Gonorrhoea and syphilis cases increase in Doncaster

Laboratory workers checking samples in the GUM clinic.

Laboratory workers checking samples in the GUM clinic.

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The number of people being diagnosed with syphilis and gonorrhoea has more than doubled in Doncaster in five years.

New figures show the number of people being diagnosed with the sexually transmitted disease gonorrhea per 100,000 of the population in the borough has rocketed from 47 in 2010 to 122 in 2015.

Meanwhile the number of cases of syphilis have risen from just two in 2010 to nine in 2015.

The number of cases of chlamydia in the town were down slightly from 1,314 to 1,302 over the same period.

And figures, from Public Health England show there has been a decrease in “all new STIs” in the town from 2,528 in 2010 to 2,377 in 2015.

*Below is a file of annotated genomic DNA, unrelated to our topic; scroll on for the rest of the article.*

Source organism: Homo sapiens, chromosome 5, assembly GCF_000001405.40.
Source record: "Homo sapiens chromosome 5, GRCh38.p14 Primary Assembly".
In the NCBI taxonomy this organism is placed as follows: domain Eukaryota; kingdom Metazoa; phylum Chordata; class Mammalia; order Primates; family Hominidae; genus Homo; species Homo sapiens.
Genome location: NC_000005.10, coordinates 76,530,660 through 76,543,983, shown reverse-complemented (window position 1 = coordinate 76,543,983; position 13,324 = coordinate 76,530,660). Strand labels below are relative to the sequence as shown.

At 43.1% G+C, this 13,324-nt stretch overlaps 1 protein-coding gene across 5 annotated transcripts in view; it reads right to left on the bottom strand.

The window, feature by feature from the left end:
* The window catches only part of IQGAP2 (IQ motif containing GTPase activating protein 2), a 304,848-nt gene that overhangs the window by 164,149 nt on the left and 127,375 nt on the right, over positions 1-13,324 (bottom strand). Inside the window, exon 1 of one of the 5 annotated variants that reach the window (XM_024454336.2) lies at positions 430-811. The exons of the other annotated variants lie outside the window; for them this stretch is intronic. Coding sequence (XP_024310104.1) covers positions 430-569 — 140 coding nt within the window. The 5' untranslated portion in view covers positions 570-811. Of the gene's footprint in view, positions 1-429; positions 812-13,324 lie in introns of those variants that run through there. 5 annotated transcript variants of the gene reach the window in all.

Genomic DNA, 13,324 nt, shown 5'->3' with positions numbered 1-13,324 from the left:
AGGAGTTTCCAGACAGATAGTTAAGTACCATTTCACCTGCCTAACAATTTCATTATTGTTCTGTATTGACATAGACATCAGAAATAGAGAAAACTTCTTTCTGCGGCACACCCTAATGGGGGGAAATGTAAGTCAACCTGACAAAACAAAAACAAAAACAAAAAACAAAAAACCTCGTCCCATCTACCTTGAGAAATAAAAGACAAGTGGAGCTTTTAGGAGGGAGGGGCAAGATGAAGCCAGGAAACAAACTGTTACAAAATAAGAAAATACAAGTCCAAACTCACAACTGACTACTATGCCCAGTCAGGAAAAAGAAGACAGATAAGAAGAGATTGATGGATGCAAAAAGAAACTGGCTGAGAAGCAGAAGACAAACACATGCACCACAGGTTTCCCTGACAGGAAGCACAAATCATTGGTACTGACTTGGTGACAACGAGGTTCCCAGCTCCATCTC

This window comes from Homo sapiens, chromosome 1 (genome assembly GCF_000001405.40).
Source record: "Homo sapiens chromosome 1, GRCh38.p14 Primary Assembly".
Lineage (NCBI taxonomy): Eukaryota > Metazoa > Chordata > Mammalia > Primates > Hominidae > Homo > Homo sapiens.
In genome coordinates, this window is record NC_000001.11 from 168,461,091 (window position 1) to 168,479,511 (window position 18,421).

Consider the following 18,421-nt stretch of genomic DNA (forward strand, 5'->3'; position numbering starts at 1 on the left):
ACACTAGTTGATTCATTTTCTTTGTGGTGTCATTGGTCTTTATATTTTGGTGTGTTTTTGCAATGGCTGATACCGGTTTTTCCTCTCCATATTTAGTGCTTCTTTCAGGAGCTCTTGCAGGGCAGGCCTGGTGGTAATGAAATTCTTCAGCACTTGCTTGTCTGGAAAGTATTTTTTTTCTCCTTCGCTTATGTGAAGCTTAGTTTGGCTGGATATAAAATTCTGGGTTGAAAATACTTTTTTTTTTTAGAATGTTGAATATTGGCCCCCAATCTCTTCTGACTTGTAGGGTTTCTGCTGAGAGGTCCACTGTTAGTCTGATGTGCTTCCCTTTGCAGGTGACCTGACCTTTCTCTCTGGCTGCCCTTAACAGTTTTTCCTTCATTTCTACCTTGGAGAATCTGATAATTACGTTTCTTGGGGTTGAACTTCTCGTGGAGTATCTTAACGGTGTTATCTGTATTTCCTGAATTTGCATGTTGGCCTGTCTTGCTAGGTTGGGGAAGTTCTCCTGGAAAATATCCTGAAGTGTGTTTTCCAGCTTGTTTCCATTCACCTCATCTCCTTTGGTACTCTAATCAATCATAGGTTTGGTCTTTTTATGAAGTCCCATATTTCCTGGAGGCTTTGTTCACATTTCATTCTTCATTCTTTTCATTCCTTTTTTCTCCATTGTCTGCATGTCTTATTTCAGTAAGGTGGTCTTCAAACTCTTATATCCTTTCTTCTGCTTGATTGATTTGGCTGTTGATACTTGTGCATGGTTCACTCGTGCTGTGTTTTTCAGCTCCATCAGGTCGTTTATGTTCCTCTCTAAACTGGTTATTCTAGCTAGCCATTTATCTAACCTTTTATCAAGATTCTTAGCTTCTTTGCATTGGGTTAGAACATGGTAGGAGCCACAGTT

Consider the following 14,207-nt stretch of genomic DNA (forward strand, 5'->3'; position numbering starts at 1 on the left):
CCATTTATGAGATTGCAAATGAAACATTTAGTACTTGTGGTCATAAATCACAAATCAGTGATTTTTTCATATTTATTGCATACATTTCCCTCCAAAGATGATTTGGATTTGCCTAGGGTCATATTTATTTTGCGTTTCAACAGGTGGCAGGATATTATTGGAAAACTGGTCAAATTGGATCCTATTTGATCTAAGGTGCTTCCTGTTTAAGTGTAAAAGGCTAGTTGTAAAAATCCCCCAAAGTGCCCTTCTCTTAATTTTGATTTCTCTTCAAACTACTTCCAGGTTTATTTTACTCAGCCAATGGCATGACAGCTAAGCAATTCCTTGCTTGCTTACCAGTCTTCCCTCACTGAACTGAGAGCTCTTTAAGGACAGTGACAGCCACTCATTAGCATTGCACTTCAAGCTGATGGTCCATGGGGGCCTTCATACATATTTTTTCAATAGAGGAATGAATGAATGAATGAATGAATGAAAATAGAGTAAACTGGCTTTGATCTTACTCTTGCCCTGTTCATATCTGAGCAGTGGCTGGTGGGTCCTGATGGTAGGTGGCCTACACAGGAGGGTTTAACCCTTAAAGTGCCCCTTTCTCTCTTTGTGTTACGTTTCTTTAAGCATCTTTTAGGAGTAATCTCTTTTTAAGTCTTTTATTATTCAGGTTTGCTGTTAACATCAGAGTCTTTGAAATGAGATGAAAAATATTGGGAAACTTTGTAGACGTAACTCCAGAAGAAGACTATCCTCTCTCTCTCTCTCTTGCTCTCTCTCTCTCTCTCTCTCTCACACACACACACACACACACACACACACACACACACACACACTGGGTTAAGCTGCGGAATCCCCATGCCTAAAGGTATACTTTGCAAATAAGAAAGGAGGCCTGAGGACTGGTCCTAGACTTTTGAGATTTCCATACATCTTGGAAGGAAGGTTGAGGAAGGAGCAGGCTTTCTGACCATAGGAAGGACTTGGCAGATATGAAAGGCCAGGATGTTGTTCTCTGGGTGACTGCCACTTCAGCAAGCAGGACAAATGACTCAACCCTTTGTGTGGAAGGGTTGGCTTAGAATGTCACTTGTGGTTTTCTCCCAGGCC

Doncaster’s director of public health, Dr Rupert Suckling, said: We welcome the news that overall rates of new STI diagnosis have fallen over the last five years in Doncaster.

“Whilst there does appear to be an increase in the reported cases of some STI, it is important to remember these numbers are still relatively small and when viewed as diagnostic rates per 100,000 population, Doncaster has lower rates of gonorrhoea and syphilis than regional and national reported figures.

“Detection of chlamydia infection in high risk groups is important for ensuring rates of the infection are brought down in the general population. Therefore, testing and detection of chlamydia infection in 15 to 24 year olds is encouraged.

“We are pleased to report that Doncaster are exceeding the recommended diagnosis rate for chlamydia in 15 to 25 year olds.”

The news comes as it was revealed 41,193 people were diagnosed with gonorrhoea in 2015 nationally - an increase of 10 per cent on the previous year. A total 5,288 people were diagnosed with syphilis in 2015 - a rise of 76 per cent since 2012.

It is believed that the diseases are disproportionately affecting men who have sex with men, with gonorrhoea rising by 21 per cent among gay and bisexual men.